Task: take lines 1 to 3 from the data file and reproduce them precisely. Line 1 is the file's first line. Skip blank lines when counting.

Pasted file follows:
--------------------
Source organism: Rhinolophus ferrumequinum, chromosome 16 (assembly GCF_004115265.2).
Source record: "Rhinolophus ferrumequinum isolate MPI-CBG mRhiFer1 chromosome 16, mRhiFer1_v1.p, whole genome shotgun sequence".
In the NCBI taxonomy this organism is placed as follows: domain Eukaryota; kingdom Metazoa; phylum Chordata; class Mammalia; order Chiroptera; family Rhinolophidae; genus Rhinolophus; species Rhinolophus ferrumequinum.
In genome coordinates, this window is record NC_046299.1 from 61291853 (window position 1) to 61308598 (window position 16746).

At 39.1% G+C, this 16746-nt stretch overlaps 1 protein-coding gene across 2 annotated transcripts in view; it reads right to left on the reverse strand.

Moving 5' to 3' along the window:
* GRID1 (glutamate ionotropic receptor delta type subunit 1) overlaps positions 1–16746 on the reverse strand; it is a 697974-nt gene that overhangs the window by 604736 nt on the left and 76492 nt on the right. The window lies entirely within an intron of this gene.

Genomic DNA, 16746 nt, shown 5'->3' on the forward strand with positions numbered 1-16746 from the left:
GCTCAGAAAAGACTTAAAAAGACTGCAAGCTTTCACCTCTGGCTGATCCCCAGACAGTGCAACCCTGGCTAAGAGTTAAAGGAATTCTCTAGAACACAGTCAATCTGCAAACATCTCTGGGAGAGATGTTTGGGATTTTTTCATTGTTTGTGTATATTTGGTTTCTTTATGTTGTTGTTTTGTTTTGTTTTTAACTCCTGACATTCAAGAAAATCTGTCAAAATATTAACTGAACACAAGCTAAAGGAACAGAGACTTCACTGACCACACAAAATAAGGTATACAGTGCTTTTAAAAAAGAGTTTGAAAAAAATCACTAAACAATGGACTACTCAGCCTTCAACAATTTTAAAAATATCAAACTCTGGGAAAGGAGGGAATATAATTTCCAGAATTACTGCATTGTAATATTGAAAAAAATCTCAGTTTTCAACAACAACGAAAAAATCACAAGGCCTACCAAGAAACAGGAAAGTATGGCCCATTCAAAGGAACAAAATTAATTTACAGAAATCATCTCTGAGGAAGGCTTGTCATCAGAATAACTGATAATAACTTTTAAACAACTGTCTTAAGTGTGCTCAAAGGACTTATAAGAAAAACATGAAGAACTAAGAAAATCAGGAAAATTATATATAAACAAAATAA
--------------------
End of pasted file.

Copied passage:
Source organism: Rhinolophus ferrumequinum, chromosome 16 (assembly GCF_004115265.2).
Source record: "Rhinolophus ferrumequinum isolate MPI-CBG mRhiFer1 chromosome 16, mRhiFer1_v1.p, whole genome shotgun sequence".
In the NCBI taxonomy this organism is placed as follows: domain Eukaryota; kingdom Metazoa; phylum Chordata; class Mammalia; order Chiroptera; family Rhinolophidae; genus Rhinolophus; species Rhinolophus ferrumequinum.